Following a long running feud between Ryanair staff and management at the airline, cabin crew and ground staff across Europe have announced they will hold a 48-hour strike later this month, potentially resulting in the delay or cancellation of thousands of flights. Employees in Spain, Italy, Portugal and Belgium will strike on July 25th and 26th unless their demands are met and a deal is reached.

This comes after news that approximately 100 Ryanair pilots from the airline’s Dublin base have agreed a strike for next week, Thursday July 12, to last for 24 hours. Pilots are asking for a change in seniority rules so that those who have worked at Ryanair the longest would be eligible for first option on base transfers and annual leave. Cabin crew want better rights to sick pay and the end of steep sales targets on items like perfume and lottery style scratch-cards, among other things.

The last time strikes were threatened was just before Christmas in 2017. CEO Michael O’Leary narrowly averted them by finally agreeing to recognise unions for the first time in Ryanair's 34-year history. But employees are claiming there’s been little in the way of change or progress since then.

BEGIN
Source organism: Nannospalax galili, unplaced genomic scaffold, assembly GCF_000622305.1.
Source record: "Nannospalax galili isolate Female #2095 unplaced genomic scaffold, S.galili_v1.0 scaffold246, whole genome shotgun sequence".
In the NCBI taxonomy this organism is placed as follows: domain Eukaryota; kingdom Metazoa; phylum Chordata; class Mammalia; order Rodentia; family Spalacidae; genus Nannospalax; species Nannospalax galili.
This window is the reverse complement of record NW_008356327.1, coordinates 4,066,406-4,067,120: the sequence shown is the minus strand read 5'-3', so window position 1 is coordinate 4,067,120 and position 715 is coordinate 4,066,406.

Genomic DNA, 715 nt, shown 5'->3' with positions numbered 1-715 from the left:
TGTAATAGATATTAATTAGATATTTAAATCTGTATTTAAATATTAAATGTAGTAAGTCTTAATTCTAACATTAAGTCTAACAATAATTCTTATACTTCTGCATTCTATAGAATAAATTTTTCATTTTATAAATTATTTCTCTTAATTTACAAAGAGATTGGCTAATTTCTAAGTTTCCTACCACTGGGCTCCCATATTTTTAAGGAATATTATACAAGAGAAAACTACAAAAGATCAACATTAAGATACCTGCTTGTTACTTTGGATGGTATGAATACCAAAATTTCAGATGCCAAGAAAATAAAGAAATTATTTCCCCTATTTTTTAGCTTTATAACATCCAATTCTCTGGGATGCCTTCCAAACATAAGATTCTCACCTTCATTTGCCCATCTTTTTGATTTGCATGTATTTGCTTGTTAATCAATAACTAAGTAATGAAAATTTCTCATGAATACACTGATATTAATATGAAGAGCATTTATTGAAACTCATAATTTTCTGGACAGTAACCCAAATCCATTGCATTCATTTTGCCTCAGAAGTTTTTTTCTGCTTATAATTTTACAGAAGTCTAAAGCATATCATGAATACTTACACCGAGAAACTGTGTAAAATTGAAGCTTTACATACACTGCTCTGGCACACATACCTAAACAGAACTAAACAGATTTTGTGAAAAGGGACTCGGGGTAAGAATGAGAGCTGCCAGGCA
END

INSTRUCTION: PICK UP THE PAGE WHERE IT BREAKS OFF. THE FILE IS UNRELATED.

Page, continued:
The International Transport Workers’ Federation (ITF) held a summit in Dublin in which pilots and cabin crew put together a list of 34 demands. O’Leary branded them ‘Pointless’. A representative for the ITF stated: “Conditions at Ryanair have been heavily criticised over the last few years, with the range of issues highlighted including poverty pay, draconian disciplinary procedures, unachievable on-board sales targets and staff having to pay for items that most decent employers would provide free of charge.

It remains unclear exactly which routes will be affected should the strikes go ahead, but disruption would be far more widespread, across hubs in Dublin, Spain, Italy, Portugal and Belgium.

The airline has said it will inform customers of any changes next Tuesday by email and SMS. In its 33-year history, a Ryanair strike has never actually materialised, so it’s feasible that O’Leary will manage to avoid it once again.